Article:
Office-dwellers with far too much time on their hands wish to stifle the songs of the Yid Army, but we won’t be silenced
Back in August, my football club, Tottenham Hotspur, sent all members a rather ominous email explaining that they were conducting a “consultation” regarding the use of the ‘Y-word’. This isn’t the first time the club has questioned supporters’ use of potentially provocative language at football matches, yet this time it felt like they were poking the members to get something out of us. Why? Because in a world in which it seems anti- Semitism is on the rise the club hierarchy doesn’t want to be seen as if it is condoning such seemingly awful behaviour. Only, of course, this proves even those in charge of our club don’t understand the origin, meaning and impact of their fans using the Y-word at matches.
So, a survey was sent out to Tottenham’s members, of which 23,000 were completed . It was a mixture of closed and open questions as the club sought to find out what its members really think. For example, probing into whether us fans “chant the Y-word in a footballing context”, or not. Members could answer “Yes — regularly”, “Yes — occasionally” or “No”. In other instances the club would pose scenarios in which the word is used, or would hint at the impact the use of the word has on society. We had to answer whether we “Strongly Disagree” through to “Strongly Agree” with the statements.
It did feel the club cherry-picked the data when writing up the findings on the club website highlighting “18% of respondents who don’t use the word in a footballing context consider it ‘offensive’”. Much further down we are informed that roughly three-quarters of members sing it “regularly” or “occasionally” at football games. Hold on a minute. Assuming the fans don’t sing songs that make themselves upset that can only mean that less than one in twenty people who bothered to do the survey are ‘offended’ by these actions.
The club seemed to take some kind of solace that 94% of respondents believe the word ‘Yid’ could be used as “a racist term against Jewish people”. Well thank God for that — at least our fan base isn’t brain dead. Of course the word can be used in an offensive manner. This demonstrates Spurs fans aren’t ignorant of its origin or meaning and shows why fans feel the need to sing the word in a positive light. And trust me, there very much is still the need.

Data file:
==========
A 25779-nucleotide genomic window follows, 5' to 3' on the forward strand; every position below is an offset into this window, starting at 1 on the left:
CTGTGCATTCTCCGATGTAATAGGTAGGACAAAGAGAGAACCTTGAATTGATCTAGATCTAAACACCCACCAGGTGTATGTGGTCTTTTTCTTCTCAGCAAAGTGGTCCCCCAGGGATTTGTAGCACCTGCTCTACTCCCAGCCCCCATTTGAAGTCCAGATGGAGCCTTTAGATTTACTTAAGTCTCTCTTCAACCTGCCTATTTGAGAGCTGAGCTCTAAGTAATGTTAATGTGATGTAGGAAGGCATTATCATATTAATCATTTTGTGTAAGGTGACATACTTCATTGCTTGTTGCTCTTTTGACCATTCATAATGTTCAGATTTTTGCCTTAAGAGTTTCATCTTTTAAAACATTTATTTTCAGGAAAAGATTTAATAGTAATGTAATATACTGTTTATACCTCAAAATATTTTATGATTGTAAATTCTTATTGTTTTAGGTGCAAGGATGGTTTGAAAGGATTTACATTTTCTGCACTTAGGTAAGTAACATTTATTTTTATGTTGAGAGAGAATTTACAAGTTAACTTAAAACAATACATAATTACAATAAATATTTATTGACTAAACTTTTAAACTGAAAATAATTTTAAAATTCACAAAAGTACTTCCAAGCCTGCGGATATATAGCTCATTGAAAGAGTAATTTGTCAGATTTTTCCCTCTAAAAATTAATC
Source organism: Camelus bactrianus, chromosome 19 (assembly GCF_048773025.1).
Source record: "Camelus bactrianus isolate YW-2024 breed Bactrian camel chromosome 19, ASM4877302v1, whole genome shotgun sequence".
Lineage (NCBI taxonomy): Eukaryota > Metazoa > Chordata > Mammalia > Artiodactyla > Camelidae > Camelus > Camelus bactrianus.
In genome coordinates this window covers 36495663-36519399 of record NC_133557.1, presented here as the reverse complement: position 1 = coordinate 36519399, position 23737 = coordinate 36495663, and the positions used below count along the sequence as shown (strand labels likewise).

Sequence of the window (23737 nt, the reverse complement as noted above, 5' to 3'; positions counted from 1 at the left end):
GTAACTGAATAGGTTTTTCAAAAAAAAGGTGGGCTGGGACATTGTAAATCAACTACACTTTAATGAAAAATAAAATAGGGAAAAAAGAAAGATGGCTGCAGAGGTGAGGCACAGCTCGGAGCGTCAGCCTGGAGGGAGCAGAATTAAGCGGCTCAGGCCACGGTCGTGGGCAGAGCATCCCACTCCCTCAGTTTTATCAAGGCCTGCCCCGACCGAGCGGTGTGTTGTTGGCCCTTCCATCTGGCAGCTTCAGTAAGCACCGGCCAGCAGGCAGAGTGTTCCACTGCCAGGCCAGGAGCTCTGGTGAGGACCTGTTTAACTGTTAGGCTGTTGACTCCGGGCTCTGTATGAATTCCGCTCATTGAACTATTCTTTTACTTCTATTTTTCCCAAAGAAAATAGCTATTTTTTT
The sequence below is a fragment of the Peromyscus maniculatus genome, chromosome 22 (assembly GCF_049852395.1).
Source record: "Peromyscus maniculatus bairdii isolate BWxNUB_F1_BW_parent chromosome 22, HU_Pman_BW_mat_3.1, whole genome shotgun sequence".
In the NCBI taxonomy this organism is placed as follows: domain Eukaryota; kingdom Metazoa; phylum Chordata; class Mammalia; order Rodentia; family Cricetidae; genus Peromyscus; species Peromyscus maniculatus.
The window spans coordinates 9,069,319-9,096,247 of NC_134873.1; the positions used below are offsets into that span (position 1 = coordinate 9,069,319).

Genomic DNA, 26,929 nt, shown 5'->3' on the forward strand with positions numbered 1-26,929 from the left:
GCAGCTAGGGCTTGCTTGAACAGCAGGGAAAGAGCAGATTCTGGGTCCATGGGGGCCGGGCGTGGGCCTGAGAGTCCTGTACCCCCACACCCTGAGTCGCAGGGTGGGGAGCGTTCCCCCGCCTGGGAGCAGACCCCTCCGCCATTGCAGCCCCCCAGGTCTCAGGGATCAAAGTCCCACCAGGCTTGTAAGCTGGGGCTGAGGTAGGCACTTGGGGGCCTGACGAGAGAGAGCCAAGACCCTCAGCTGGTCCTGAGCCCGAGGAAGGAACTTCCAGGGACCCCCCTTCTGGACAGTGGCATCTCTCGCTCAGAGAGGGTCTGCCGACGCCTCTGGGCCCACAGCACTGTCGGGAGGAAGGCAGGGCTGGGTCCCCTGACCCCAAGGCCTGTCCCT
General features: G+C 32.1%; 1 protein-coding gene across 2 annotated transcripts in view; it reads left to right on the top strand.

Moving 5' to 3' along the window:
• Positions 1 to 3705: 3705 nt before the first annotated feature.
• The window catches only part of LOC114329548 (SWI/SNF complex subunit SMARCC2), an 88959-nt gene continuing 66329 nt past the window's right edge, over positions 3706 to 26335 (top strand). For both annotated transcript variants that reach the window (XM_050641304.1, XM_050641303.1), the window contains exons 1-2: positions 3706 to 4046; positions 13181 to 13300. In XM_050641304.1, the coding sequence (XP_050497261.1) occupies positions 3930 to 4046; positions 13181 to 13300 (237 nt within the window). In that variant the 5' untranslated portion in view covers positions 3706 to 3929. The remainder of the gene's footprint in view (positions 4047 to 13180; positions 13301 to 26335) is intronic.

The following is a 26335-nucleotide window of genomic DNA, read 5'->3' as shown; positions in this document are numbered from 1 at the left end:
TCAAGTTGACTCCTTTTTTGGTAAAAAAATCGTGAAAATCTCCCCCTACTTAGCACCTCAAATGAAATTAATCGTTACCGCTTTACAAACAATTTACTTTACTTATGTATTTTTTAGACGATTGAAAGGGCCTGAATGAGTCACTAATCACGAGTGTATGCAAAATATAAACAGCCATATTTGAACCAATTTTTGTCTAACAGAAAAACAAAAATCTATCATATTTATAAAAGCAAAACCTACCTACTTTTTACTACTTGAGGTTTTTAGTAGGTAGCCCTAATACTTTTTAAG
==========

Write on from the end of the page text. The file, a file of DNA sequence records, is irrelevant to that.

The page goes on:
In the earlier years of the past decade I didn’t get to go and watch Tottenham as much as I do now. Sixteen-year-old me hadn’t seen everything English football has to offer. One of these things, unfortunately, is anti-Semitism. I had never witnessed it before, not just in a footballing context but ever in my entire life. It was a rather shocking scene as the West Ham fans started making a hissing noise. I thought it was peculiar they were making a ‘shushing’ noise reserved for when the home end is quiet and not supporting their team, which wasn’t the case. Confusion followed as fans started standing up around me and hurling abuse back at the away end. It turns out they were mimicking the noise of the gas chambers used to help murder around six million Jews during the Second World War. The response was breath-taking as the stadium roared into song: “Yid Army, Yid Army!”
The reaction was perfect. It was one of solidarity and a recognition of the foul actions committed by a few hundred ignorant West Ham supporters. Even the players seemed to have some degree of understanding of what was going on and it galvanised the team. We went on to win the match and sent the away end packing back to East London — humiliated with their tail between their legs. We had stood up for ourselves. Many of us are Jewish or have Jewish family members so when instances like this happen it evokes a passionate response. But it is a protestation which does not resort to violence to get our point across to the minorities of fans who think this behaviour is acceptable. We own our history and the prejudice the community of Tottenham faces.
One of the arguments made for banning the word and all of its variances is that the use of such language generates an atmosphere ripe for anti-Semitism. If one set of fans are proudly chanting their affiliation with Judaism then other fans will attack us for that. This argument is poorly formed and reminds me of the controversial opinion that young women who wear short dresses are basically asking to be sexually assaulted. As I believe with that argument, people have agency and control over themselves and acting in such a vile manner is on their head, especially given that the vast majority of people could never even comprehend the idea of assaulting someone. It is merely excusing the act.